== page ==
Male-Female Sexuality in the "Fruit Bearing" Maya New Year Celebrations: Understanding the Past and Present Heritage through Participatory and Archaeological Studies
Among contemporary Tz’utujil Maya, the Mam are the “Year Bearers” of an ancient 260-day ritual calendar still used today in highland Guatemala, celebrated annually when the seasons change from dry to wet. This spring celebration corresponds with Semana Santa (Holy Week) and is when the maize is planted and cacao and other fruits are harvested. Preceding Easter, young male initiates travel on foot down from the highlands to the cacao groves that have existed in the coastal lowlands since ancient times. For the Maya, maize and cacao are personified male and female, respectively. These gendered goods are paired as regenerative beings and reflect the life cycles of plants and humans that are planted (born) and harvested (sacrificed) in hopes of being reborn again. Male-female exchange partners are historically linked to sacrificial rites, even today despite heavy Christianization. Following Strathern (1988), we suggest male-female pairings are simultaneous expressions of movement and regenerative powers, where same-sex and cross-sex relations constitute a mutual interdependency. For the Maya, this distinct way of knowing the world emphasizes one’s reciprocal relationship with it. Our understanding of this gendered relational ontology comes from our own archaeological work and participation in contemporary Tz’utujil rituals and pilgrimage events.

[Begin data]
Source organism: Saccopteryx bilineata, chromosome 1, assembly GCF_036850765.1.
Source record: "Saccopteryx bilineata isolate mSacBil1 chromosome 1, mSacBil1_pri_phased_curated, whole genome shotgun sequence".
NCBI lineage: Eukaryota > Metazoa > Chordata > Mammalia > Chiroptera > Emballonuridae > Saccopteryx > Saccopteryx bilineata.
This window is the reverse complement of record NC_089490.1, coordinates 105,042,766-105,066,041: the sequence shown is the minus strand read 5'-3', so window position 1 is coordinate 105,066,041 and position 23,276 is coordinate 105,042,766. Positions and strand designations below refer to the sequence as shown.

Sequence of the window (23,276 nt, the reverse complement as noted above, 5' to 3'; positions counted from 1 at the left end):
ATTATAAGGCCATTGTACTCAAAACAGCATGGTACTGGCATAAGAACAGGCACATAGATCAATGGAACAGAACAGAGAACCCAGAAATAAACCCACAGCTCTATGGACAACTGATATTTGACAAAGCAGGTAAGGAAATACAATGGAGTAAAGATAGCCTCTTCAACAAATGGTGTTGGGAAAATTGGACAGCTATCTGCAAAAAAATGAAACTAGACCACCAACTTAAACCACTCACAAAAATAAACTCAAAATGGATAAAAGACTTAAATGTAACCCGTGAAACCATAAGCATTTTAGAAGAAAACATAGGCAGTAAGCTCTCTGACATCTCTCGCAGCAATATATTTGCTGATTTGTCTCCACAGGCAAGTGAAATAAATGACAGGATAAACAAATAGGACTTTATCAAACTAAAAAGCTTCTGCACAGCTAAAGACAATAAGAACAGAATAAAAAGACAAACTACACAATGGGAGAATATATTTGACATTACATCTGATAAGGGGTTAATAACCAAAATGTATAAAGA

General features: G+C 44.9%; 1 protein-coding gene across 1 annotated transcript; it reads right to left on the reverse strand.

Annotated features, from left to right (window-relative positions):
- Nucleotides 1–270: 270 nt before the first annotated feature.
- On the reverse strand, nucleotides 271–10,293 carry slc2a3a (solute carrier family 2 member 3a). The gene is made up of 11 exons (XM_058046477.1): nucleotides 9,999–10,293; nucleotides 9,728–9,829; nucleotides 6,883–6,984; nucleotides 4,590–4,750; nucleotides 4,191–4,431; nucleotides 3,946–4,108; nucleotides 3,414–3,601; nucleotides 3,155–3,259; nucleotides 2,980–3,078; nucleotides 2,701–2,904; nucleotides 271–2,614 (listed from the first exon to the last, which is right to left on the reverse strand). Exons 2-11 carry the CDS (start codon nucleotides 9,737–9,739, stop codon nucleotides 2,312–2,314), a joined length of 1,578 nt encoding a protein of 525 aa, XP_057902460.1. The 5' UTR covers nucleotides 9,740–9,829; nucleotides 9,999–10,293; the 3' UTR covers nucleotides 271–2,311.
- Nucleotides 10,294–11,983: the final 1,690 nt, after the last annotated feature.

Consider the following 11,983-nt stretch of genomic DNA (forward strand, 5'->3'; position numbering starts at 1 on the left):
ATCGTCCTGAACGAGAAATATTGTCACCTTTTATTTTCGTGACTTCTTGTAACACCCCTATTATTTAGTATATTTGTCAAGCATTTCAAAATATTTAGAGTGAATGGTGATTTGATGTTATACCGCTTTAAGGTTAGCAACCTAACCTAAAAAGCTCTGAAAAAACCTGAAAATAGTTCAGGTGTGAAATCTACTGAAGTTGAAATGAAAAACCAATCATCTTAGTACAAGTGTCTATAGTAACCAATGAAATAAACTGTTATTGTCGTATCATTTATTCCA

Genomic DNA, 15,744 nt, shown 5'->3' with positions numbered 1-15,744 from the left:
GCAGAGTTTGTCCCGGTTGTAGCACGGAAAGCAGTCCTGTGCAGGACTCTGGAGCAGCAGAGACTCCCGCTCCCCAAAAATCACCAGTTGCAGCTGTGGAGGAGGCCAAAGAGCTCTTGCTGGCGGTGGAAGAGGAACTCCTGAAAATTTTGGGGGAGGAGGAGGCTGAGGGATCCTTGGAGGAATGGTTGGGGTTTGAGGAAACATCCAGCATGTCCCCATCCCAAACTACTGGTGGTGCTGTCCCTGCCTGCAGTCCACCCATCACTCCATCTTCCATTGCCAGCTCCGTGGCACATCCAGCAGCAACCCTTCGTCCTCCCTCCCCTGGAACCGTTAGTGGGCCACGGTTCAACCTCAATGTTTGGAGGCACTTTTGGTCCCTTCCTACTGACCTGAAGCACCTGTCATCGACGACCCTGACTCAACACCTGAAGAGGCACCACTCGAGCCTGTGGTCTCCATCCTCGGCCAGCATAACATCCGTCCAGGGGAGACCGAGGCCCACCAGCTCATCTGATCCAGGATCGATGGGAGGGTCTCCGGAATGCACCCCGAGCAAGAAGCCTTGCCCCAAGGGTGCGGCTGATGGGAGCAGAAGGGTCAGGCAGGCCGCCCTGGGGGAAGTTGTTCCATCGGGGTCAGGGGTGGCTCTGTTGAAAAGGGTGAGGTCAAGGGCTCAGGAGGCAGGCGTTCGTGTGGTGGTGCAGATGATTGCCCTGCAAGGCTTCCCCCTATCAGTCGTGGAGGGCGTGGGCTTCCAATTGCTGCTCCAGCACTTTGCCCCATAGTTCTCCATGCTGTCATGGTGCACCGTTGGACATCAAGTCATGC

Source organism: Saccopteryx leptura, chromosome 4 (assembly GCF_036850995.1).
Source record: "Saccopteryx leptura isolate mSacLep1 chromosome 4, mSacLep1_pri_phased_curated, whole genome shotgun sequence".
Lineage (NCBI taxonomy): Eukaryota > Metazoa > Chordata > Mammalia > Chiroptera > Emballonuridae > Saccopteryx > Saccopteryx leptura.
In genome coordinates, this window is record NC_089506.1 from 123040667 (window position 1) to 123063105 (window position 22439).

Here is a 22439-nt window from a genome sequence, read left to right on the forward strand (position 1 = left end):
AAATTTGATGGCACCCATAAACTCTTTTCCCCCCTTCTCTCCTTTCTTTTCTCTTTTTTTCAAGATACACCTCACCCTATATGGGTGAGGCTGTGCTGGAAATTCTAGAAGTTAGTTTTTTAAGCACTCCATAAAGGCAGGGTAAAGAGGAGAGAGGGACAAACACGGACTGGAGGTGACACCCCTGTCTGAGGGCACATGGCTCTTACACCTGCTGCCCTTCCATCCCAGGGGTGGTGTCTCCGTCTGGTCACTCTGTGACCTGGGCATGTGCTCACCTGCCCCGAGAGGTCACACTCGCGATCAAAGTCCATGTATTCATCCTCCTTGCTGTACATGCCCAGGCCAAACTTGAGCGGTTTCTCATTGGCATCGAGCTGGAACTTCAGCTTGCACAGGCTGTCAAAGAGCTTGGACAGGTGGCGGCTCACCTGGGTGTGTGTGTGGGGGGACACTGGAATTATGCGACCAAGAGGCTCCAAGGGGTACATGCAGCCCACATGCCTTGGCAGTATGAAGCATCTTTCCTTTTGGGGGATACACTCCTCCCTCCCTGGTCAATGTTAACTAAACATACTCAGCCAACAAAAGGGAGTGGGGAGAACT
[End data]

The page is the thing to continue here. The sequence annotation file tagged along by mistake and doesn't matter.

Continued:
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Male-Female Sexuality in the "Fruit Bearing" Maya New Year Celebrations: Understanding the Past and Present Heritage through Participatory and Archaeological Studies. Eleanor Harrison-Buck, Astrid Runggaldier, Alex Gantos. Presented at The 81st Annual Meeting of the Society for American Archaeology, Orlando, Florida. 2016 ( tDAR id: 403633)
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min long: -107.271; min lat: 12.383 ; max long: -86.353; max lat: 23.08 ;